question would be an adjunct or an accompaniment or an addition for the
convenient use of another part of the vehicle or adds to the beauty, elegance
or comfort for the use of the motor vehicle or a supplementary or secondary to
the main or primary importance. Whether an article or part is an accessory
cannot be decided with reference to its necessity to its effective use of the
vehicle as a whole. General adaptability may be relevant but may not by itself
be conclusive. Take for instance Stereo or Air-conditioner designed and manufactured
for fitment in a motor car. It would not be absolutely necessary or generally
adapted. But when they are fitted to the vehicle, undoubtedly it would add
comfort or enjoyment in the use of the vehicle. Another test may be whether a
particular article or articles or parts, can be said to be available for sale
in an automobile market or shops or places of manufacture; if the dealer says
it is to be available certainly such an article or part would be manufactured
or kept for sale only as an accessory for the use in the motor vehicle. Of
course, this may not also be a conclusive test but it is given only by way of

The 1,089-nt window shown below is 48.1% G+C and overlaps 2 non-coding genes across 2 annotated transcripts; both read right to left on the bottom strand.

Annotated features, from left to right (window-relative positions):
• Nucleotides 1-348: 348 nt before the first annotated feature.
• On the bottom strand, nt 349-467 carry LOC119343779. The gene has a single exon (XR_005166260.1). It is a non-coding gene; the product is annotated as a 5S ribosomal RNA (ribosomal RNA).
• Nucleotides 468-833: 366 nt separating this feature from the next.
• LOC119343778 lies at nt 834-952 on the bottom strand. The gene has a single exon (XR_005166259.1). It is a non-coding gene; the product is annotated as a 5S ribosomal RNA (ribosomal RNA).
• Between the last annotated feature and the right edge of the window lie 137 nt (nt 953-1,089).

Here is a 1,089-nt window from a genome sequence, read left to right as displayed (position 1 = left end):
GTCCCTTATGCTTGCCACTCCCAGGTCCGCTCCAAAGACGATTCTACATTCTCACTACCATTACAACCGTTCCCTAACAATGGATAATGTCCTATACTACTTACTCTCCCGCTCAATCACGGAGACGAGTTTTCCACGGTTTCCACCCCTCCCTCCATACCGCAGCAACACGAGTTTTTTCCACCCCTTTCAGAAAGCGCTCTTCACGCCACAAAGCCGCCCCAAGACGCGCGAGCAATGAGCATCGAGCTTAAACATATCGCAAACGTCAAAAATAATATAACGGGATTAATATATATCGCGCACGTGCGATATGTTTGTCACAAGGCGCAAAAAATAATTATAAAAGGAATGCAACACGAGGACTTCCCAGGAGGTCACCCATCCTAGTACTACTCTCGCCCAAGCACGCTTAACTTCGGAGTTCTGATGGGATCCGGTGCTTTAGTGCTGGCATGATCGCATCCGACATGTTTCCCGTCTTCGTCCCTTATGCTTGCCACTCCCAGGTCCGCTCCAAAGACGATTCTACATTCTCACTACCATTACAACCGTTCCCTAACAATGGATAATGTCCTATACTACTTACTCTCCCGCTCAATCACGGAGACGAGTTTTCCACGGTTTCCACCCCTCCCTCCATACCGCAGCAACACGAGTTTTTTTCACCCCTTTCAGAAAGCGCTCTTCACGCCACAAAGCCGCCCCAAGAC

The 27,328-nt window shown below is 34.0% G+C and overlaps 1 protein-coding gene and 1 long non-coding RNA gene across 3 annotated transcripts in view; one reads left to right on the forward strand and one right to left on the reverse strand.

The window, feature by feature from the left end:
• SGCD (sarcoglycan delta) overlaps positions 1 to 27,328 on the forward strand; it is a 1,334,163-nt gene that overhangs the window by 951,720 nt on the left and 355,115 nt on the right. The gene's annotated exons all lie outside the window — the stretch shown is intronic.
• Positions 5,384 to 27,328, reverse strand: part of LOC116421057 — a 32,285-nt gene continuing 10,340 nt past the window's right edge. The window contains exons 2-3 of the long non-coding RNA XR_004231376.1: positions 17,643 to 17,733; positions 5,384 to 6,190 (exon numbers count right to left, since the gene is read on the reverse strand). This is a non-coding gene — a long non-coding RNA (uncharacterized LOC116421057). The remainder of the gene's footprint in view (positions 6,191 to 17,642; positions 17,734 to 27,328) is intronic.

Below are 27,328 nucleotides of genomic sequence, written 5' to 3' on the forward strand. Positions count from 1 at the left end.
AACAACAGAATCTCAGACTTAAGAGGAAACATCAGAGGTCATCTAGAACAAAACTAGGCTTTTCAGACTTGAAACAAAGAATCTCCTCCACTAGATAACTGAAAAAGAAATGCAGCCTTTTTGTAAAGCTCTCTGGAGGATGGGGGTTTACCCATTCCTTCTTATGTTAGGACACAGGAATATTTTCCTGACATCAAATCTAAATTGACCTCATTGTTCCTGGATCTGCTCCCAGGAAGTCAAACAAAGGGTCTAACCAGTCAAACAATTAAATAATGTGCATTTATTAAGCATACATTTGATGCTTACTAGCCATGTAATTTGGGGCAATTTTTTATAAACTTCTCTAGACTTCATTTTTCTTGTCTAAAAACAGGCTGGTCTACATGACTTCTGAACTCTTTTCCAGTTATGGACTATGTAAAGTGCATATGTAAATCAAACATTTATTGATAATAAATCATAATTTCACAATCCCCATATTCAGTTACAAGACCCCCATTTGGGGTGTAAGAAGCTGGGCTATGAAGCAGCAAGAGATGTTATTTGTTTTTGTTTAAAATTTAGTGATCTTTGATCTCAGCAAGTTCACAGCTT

illustration. Undoubtedly some of the parts like axle, steering, tyres, battery
etc. are absolutely necessary accessories for the effective use of the motor
vehicle. If the test that each accessory must add to the convenience or
effectiveness of the use of the car as a whole is given acceptance many a part
in the motor car by this process would fall outside the ambit of accessories to
the motor car. That would not appear to be the intention of the legislature...
(Para 5) [Emphasis supplied]
18. The view taken regarding the term `accessory' in the above two cases has
been reiterated in the cases of Union Carbide India Ltd. v. State of AP [1995
Supp (2) SCC 267] and Commissioner of Central Excise, Delhi v. Allied Air-
conditioners Corp. (Regd.) [(2006) 7 SCC 735].
19. The Court was also faced with similar circumstances in the case of Jay
Engineering (supra). In this case, the Respondent was the manufacturer of
electric fans, and brought into its factory name plates under tariff item 68 of
the erstwhile Central Excise Tariff. The name plates were affixed to the fans
before marketing them. Here, the Court emphasized on the necessity of name
plates for the marketing of the product. The Court observed:
"In those circumstances, in our opinion, the Tribunal was right in